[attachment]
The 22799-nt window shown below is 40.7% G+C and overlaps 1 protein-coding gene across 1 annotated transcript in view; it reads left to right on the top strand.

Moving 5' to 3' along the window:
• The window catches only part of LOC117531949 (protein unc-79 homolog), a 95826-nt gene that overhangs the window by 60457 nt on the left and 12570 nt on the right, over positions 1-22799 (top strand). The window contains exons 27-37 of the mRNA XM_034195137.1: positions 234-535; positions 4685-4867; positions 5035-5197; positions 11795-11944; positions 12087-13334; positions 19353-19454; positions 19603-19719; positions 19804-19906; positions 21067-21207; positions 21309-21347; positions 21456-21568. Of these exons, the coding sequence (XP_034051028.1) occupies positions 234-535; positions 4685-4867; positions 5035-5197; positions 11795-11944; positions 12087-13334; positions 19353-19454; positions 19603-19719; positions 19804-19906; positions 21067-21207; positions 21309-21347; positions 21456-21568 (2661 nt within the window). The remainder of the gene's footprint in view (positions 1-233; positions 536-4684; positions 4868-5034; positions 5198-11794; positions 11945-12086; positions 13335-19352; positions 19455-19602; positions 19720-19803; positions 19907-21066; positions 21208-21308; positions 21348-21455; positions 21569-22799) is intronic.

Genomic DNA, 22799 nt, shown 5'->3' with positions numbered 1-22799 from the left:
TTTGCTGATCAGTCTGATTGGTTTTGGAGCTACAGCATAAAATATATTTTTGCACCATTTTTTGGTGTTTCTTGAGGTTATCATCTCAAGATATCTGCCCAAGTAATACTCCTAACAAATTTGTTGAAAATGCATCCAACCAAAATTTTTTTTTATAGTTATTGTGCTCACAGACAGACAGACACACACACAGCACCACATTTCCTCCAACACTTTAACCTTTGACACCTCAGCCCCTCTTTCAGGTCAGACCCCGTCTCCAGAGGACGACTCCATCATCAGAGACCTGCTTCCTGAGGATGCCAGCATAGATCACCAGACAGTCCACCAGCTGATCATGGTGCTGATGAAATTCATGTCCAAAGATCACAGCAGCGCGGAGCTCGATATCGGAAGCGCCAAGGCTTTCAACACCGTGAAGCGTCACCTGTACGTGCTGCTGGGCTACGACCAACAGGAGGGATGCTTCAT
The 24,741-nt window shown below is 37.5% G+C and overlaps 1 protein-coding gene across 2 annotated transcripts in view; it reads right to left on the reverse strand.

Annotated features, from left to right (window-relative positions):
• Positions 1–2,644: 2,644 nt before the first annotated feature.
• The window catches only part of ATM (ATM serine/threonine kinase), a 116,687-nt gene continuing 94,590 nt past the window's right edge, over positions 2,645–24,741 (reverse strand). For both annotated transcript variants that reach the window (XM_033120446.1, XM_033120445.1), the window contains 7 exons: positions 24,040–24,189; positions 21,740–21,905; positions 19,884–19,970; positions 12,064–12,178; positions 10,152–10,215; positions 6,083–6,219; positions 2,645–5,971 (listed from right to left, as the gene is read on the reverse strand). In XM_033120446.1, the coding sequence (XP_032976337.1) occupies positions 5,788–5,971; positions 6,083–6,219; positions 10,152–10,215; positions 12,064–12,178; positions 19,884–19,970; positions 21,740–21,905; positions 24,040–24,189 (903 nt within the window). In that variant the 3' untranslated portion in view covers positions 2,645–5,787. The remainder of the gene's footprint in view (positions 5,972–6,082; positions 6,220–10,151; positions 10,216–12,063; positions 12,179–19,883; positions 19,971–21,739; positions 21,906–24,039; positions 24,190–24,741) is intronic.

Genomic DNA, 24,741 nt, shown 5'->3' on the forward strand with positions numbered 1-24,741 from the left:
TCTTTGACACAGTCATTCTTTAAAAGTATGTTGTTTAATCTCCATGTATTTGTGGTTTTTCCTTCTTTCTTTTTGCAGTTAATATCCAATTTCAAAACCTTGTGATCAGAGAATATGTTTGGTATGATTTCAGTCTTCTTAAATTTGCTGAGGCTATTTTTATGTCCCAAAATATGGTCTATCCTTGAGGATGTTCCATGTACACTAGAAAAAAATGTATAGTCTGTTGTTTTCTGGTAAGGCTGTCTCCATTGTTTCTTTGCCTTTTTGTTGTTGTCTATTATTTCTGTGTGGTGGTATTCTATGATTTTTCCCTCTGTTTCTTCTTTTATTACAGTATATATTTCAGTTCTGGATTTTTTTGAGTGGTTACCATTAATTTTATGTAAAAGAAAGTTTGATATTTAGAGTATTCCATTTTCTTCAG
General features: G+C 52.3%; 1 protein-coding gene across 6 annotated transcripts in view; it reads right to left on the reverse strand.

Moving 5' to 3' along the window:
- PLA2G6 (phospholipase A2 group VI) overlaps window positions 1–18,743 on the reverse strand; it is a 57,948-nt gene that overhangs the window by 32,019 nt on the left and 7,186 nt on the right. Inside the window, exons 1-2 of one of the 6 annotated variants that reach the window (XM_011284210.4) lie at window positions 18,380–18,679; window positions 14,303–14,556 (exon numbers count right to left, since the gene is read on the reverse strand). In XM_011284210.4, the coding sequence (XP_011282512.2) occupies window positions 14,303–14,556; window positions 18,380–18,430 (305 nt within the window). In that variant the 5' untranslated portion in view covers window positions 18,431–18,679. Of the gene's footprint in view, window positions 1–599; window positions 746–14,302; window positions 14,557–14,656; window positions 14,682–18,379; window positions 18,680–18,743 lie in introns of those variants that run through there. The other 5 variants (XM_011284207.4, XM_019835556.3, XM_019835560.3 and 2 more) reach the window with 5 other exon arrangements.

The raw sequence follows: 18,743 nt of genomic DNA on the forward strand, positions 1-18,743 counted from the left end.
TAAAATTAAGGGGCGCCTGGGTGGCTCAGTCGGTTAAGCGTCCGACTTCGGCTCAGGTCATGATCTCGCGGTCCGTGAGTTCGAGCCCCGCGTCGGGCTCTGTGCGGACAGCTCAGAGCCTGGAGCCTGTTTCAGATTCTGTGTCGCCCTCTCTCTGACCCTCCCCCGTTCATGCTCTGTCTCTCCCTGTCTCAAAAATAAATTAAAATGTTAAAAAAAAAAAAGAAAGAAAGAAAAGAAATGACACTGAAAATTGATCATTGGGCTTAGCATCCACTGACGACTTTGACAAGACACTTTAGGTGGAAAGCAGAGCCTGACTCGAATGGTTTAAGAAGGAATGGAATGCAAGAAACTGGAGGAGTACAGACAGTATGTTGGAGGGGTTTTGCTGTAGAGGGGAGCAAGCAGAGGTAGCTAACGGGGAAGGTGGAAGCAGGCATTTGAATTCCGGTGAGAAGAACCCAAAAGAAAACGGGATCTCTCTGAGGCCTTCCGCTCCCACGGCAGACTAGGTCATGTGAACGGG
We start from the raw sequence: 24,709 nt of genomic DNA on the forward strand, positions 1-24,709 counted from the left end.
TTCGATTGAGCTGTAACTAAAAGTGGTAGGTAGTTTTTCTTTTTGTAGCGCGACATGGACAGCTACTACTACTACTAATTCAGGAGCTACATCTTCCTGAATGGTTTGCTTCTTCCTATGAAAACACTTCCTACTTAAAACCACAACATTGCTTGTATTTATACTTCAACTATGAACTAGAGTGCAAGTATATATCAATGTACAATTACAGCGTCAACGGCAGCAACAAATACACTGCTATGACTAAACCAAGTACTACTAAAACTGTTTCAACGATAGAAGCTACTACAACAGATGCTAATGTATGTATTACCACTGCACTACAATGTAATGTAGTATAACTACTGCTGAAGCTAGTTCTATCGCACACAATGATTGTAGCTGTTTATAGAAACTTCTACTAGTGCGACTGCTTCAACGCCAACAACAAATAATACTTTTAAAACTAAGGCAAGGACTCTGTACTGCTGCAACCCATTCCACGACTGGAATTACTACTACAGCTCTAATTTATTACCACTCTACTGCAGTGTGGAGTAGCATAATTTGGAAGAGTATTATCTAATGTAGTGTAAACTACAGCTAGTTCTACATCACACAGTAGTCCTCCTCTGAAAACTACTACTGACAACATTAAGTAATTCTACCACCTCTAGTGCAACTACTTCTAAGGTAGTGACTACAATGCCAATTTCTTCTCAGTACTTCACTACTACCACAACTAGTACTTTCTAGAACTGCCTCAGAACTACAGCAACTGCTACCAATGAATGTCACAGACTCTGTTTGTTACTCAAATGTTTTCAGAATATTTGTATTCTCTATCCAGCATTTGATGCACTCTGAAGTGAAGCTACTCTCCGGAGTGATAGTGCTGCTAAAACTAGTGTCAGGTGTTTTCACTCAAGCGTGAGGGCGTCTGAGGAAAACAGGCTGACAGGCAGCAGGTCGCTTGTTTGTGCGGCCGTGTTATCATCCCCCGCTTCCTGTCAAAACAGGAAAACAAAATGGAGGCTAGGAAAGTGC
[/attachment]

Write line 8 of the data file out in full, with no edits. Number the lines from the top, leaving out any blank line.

• Positions 1–2,644: 2,644 nt before the first annotated feature.